Most managers who have logged a few years of experience hiring employees will tell you that it is harder than you might think. If lucky, a few of those hires have been spectacular successes. Most hopefully have turned out OK. It’s the hires that did not work out at all that are hard to explain. How did it happen you ask yourself? What did I miss? I seemed so sure.
When I counsel prospective job candidates before their interview, I tell them that in many cases an employer simply hires an IMPRESSION. This I tell them puts them in a powerful position because they have a great deal of say about the impression they make. From the hiring manager’s perspective, however, I urge them to take the necessary steps to augment whatever impression they form of an aspiring candidate, with as much hard data as possible before making a final hiring call.
While there will always be a degree of uncertainty and chance in hiring an employee — we are dealing with human beings after all — there are several prudent steps one can take that improve the odds against making a costly mistake. And we measure those costs in time, money, the attention sub-par performers demand of their managers, and frequently the negative impact of a mistaken hire on an entire work team.
First, start with a clear understanding of the position you are hiring to fill, its purpose, goals, relevance to your organization’s business or mission, and the criteria you will use to judge the occupant’s success or failure. In short, what do you want the person you hire to accomplish, utilizing what skills? Remember, that just as your organization changes over time, so also does the function and purpose of the positions you fill. Think through this step of the hiring process carefully.
Second, write down the precise set of skills, talents, and experiences you believe are ESSENTIAL if the person you hire is to succeed. Do this yourself; do not delegate this step to staff or HR. As the hiring manager, you are in the best position to know what you need — perhaps you have done this or a similar job yourself at one time — and you will be held accountable for the outcome. Make these criteria a non-negotiable part of your hiring selection. Compromises here, usually come back to haunt you.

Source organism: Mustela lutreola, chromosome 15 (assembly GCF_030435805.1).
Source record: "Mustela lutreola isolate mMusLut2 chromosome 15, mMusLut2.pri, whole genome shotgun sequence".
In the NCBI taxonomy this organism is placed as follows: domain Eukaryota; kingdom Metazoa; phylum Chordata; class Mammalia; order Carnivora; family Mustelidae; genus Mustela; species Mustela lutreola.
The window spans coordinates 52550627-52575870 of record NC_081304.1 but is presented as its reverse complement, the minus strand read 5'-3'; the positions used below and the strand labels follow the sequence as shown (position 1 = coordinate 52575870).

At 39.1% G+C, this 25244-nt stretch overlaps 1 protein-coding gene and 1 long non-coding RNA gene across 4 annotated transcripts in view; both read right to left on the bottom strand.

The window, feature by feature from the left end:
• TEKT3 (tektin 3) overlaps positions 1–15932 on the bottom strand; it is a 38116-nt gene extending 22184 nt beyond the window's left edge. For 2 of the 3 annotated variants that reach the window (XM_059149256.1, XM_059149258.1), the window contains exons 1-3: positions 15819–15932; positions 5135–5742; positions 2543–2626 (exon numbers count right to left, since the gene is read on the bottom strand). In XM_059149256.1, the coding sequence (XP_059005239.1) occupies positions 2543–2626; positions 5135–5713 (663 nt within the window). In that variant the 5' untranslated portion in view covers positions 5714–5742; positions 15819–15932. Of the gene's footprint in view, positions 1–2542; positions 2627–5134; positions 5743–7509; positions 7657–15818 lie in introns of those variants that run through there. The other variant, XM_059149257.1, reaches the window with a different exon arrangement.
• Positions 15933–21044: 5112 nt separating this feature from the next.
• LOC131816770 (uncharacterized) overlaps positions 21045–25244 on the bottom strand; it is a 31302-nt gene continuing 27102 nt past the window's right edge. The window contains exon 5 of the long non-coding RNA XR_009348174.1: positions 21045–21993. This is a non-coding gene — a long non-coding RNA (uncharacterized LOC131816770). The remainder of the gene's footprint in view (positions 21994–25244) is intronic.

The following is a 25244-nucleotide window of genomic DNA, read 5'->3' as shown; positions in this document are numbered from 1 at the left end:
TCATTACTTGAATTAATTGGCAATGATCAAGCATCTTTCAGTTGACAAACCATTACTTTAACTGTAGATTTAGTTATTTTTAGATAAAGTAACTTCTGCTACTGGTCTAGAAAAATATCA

Third, since the hiring challenge is to match a person with the precise set of skills, talents, and experience, with the precise performance and accomplishment requirements of the open position, DO YOU HOMEWORK THOROUGHLY. A quick scan of a resume, a brief interview where you do most of the talking, calling one or no references, selecting someone simply for their gender, appearance, university, contacts, etc., just taking a friend’s word about the person, or choosing a candidate because they reminded you so much of yourself, just will not do. And if you think I made up all these bad practices, believe me I have seen them all in practice and far too often at that.
Thorough homework involves a careful review of resumes and other submitted material for hard evidence of actual accomplishments in difficult tasks, and demonstrated applications of the skills and talents you seek. Although not absolutely predictable, ONE’S TRACK RECORD OF PAST PERFORMANCE IS PERHAPS THE BEST INDICATOR YOU WILL HAVE OF PROBABLE FUTURE PERFORMANCE. During interviews, challenge an applicant to give you behavioral examples of the skills you seek in action. Be certain they share with you some of their failures and the lessons they learned from them. When possible, get beyond a candidate’s submitted references and talk to some other people who have worked with them. After all, we all usually pick our submitted references very carefully.
Finally, if possible involve others in the review and interview process. Several heads are smarter than one and usually a good counter weight to one’s own biases. The more care you take in attempting to match position needs and candidate qualifications, the less often you will be disappointed with the eventual result.